Takayasu Arteritis

This photo from a young woman who died suddenly with cardiac tamponade from an aortic dissection reveals an intimal tear following aortitis with “tree barking”, a phenomenon usually associated with syphilic aortitis but seen in other vasculitides.

A giant cell is seen in the partially necrotic wall. Giant cells are more characteristic of giant cell arteritis but are also seen in Takayasu disease.

The intima is thickened and fibrotic. There is a focus of necrosis in the media with an inflammatory deposit. Three arteritides; syphilitic, giant cell, and Takayasu are sometimes difficult to differentiate histologically. All three can show necrosis, giant cells, and perivascular cuffing.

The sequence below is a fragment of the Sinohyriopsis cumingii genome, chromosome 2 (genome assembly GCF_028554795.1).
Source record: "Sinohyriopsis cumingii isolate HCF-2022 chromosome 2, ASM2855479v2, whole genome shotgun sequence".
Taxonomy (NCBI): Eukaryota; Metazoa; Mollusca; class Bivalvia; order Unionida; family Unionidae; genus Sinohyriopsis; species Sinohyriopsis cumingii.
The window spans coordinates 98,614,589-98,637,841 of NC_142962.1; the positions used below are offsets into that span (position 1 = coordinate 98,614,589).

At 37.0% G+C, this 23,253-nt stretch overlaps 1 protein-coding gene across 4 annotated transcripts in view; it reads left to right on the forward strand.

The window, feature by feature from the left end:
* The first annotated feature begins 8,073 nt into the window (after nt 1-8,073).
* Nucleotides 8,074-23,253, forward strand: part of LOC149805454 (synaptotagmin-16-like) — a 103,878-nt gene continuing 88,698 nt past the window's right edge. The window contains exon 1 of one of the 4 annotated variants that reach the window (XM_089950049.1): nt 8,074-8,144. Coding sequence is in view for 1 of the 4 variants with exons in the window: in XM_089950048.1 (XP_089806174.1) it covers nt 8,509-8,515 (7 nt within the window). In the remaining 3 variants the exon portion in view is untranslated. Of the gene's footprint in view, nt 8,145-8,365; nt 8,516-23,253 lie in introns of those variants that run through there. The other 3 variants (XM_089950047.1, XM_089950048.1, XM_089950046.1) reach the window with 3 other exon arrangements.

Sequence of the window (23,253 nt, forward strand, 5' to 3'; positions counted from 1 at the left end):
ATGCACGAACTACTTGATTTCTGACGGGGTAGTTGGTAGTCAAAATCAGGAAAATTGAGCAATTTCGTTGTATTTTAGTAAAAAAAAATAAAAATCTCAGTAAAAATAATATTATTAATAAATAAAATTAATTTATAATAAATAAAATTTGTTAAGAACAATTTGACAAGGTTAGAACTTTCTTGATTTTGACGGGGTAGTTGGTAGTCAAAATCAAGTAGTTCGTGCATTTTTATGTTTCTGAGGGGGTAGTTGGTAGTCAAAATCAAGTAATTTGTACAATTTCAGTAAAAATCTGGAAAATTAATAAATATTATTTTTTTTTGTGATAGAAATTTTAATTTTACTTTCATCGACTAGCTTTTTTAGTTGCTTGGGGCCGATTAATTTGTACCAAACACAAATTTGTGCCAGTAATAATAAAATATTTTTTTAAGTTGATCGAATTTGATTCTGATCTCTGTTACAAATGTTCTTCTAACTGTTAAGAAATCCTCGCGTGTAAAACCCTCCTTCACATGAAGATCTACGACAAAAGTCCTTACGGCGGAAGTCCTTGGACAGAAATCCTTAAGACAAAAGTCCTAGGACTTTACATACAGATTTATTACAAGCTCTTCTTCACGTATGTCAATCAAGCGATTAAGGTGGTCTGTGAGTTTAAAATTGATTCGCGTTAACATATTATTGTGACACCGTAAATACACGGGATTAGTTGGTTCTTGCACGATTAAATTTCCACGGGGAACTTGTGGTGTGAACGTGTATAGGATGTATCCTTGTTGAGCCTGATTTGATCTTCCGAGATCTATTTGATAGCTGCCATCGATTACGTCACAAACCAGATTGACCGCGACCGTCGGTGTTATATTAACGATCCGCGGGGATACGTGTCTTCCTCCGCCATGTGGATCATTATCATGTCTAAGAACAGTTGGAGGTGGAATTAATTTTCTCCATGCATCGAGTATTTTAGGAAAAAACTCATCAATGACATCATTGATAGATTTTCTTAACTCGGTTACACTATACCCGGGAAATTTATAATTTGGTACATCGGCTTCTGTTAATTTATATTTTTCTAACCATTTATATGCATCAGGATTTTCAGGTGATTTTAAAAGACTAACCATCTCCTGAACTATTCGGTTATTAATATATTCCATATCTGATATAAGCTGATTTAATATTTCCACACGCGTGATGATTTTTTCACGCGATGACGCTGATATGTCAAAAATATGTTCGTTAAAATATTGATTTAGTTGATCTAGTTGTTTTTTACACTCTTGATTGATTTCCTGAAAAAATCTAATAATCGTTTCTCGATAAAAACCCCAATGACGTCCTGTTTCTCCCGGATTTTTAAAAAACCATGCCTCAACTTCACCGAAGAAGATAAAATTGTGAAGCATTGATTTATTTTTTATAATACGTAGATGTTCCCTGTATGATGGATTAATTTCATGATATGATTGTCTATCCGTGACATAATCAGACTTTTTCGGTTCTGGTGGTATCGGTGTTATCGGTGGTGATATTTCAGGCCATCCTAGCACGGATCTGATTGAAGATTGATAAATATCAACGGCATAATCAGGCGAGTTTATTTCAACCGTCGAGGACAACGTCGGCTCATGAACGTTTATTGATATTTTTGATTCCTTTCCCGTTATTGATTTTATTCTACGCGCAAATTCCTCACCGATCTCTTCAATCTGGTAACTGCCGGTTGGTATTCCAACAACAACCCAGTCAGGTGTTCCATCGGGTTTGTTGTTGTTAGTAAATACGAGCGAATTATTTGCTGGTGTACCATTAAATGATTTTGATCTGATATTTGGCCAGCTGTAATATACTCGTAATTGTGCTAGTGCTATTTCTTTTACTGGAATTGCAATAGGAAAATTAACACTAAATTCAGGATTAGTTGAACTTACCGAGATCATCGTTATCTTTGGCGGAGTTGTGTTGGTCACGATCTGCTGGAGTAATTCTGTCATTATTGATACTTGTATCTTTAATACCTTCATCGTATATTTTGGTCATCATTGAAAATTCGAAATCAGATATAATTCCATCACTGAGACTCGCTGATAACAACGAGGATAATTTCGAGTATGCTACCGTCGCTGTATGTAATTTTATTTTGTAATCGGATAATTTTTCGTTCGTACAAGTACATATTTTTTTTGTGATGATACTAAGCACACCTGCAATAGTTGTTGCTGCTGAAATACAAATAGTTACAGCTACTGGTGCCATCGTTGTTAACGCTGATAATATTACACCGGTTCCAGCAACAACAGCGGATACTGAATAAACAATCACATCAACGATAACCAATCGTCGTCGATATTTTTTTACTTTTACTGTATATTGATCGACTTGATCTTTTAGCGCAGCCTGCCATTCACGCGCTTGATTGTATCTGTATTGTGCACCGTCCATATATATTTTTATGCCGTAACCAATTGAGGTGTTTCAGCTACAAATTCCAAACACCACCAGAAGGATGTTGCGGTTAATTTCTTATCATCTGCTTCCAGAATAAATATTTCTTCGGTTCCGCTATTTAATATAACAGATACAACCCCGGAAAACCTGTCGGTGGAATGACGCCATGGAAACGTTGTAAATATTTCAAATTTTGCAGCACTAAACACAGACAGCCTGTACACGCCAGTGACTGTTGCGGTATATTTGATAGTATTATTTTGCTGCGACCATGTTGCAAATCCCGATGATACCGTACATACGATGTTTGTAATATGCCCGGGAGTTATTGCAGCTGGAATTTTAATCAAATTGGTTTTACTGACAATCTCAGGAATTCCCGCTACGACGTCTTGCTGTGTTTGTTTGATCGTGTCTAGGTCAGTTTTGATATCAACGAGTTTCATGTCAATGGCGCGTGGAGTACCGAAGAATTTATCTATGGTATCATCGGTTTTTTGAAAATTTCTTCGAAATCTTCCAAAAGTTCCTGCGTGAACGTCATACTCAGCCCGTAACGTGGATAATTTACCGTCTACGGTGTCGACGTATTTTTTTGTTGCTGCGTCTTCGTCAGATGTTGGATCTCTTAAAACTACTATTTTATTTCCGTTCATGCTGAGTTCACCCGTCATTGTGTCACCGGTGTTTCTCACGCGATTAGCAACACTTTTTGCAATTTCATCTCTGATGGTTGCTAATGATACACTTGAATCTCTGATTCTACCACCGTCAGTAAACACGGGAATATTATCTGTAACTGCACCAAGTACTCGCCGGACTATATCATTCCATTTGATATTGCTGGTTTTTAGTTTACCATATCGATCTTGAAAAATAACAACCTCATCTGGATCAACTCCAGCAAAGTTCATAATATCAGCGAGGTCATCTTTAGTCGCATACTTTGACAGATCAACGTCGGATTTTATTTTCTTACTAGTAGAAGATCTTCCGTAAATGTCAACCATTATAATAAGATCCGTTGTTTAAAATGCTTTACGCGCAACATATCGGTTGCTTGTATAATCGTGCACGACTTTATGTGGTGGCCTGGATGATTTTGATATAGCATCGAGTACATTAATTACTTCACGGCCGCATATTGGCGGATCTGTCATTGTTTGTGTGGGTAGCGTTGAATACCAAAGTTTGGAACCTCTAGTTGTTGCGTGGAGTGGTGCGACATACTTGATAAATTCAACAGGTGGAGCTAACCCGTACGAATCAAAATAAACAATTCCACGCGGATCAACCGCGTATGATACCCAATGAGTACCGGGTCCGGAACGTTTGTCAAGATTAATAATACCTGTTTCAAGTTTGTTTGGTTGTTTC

This arteritis is most frequently seen in young women. Clinical presentations may include visual disturbances, coldness of the arms and fingers, or neurological deficits. It is sometimes referred to as 'pulseless disease' because of the effects of the marked luminal narrowing. The pulmonary arteries can be affected resulting in pulmonary hypertension.